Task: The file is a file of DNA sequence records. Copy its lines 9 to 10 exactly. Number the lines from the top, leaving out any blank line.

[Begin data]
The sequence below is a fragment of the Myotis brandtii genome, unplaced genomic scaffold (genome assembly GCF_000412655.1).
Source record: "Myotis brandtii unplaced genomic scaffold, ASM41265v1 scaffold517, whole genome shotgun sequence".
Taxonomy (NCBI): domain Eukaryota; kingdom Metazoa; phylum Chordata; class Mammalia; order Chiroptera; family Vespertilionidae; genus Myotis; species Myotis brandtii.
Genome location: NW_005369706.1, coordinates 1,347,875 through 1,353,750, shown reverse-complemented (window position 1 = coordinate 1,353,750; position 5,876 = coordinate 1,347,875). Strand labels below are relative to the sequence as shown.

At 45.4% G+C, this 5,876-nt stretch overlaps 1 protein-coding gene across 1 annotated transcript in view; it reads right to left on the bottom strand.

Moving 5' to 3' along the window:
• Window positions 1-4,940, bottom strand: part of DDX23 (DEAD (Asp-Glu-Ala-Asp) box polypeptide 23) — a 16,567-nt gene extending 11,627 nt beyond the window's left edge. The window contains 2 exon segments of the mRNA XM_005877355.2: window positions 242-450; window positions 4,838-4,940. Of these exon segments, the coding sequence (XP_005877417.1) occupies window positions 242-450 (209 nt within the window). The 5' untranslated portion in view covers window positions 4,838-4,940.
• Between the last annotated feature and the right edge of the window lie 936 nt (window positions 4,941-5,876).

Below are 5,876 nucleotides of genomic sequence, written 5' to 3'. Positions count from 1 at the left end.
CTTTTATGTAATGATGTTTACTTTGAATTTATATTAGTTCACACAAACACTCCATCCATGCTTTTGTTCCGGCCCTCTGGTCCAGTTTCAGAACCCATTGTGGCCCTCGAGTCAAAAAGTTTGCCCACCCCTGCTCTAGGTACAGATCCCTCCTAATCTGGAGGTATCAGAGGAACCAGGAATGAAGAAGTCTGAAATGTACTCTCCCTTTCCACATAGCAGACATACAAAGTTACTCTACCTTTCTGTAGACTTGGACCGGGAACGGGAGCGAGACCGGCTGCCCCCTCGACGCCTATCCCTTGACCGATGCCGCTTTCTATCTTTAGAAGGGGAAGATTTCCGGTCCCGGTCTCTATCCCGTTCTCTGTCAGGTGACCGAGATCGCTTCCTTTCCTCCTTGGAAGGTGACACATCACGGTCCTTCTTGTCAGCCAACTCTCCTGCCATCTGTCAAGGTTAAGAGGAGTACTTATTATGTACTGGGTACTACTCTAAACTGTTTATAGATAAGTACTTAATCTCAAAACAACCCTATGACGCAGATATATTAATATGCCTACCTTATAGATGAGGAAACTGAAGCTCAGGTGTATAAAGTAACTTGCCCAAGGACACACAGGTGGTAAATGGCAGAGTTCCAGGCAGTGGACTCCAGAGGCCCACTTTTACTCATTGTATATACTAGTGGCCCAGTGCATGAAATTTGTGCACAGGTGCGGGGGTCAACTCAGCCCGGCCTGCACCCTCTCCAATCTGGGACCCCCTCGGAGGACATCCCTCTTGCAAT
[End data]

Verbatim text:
Below are 5,876 nucleotides of genomic sequence, written 5' to 3'. Positions count from 1 at the left end.
CTTTTATGTAATGATGTTTACTTTGAATTTATATTAGTTCACACAAACACTCCATCCATGCTTTTGTTCCGGCCCTCTGGTCCAGTTTCAGAACCCATTGTGGCCCTCGAGTCAAAAAGTTTGCCCACCCCTGCTCTAGGTACAGATCCCTCCTAATCTGGAGGTATCAGAGGAACCAGGAATGAAGAAGTCTGAAATGTACTCTCCCTTTCCACATAGCAGACATACAAAGTTACTCTACCTTTCTGTAGACTTGGACCGGGAACGGGAGCGAGACCGGCTGCCCCCTCGACGCCTATCCCTTGACCGATGCCGCTTTCTATCTTTAGAAGGGGAAGATTTCCGGTCCCGGTCTCTATCCCGTTCTCTGTCAGGTGACCGAGATCGCTTCCTTTCCTCCTTGGAAGGTGACACATCACGGTCCTTCTTGTCAGCCAACTCTCCTGCCATCTGTCAAGGTTAAGAGGAGTACTTATTATGTACTGGGTACTACTCTAAACTGTTTATAGATAAGTACTTAATCTCAAAACAACCCTATGACGCAGATATATTAATATGCCTACCTTATAGATGAGGAAACTGAAGCTCAGGTGTATAAAGTAACTTGCCCAAGGACACACAGGTGGTAAATGGCAGAGTTCCAGGCAGTGGACTCCAGAGGCCCACTTTTACTCATTGTATATACTAGTGGCCCAGTGCATGAAATTTGTGCACAGGTGCGGGGGTCAACTCAGCCCGGCCTGCACCCTCTCCAATCTGGGACCCCCTCGGAGGACATCCCTCTTGCAAT